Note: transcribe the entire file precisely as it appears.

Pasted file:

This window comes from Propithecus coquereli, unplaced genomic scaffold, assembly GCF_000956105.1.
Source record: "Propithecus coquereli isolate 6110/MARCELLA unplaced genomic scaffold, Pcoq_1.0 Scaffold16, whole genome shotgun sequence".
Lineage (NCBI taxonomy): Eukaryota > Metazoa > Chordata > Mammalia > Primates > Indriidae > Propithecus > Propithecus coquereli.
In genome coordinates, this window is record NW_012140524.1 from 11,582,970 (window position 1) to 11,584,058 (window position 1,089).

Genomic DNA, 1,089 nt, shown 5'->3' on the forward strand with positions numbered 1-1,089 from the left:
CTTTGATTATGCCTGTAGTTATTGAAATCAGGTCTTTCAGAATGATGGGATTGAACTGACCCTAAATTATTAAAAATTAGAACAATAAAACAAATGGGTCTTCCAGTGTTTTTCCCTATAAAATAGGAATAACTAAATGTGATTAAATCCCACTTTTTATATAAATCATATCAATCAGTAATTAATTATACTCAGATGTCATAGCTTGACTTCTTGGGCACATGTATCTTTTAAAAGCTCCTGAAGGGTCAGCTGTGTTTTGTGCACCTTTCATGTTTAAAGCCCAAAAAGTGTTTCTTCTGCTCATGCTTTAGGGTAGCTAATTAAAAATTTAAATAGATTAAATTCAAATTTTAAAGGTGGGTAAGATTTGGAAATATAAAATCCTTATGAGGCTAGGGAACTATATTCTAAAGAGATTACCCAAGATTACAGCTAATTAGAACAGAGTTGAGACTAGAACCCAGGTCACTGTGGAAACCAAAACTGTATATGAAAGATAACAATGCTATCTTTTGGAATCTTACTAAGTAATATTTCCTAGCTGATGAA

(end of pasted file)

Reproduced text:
This window comes from Propithecus coquereli, unplaced genomic scaffold, assembly GCF_000956105.1.
Source record: "Propithecus coquereli isolate 6110/MARCELLA unplaced genomic scaffold, Pcoq_1.0 Scaffold16, whole genome shotgun sequence".
Lineage (NCBI taxonomy): Eukaryota > Metazoa > Chordata > Mammalia > Primates > Indriidae > Propithecus > Propithecus coquereli.
In genome coordinates, this window is record NW_012140524.1 from 11,582,970 (window position 1) to 11,584,058 (window position 1,089).

Genomic DNA, 1,089 nt, shown 5'->3' on the forward strand with positions numbered 1-1,089 from the left:
CTTTGATTATGCCTGTAGTTATTGAAATCAGGTCTTTCAGAATGATGGGATTGAACTGACCCTAAATTATTAAAAATTAGAACAATAAAACAAATGGGTCTTCCAGTGTTTTTCCCTATAAAATAGGAATAACTAAATGTGATTAAATCCCACTTTTTATATAAATCATATCAATCAGTAATTAATTATACTCAGATGTCATAGCTTGACTTCTTGGGCACATGTATCTTTTAAAAGCTCCTGAAGGGTCAGCTGTGTTTTGTGCACCTTTCATGTTTAAAGCCCAAAAAGTGTTTCTTCTGCTCATGCTTTAGGGTAGCTAATTAAAAATTTAAATAGATTAAATTCAAATTTTAAAGGTGGGTAAGATTTGGAAATATAAAATCCTTATGAGGCTAGGGAACTATATTCTAAAGAGATTACCCAAGATTACAGCTAATTAGAACAGAGTTGAGACTAGAACCCAGGTCACTGTGGAAACCAAAACTGTATATGAAAGATAACAATGCTATCTTTTGGAATCTTACTAAGTAATATTTCCTAGCTGATGAA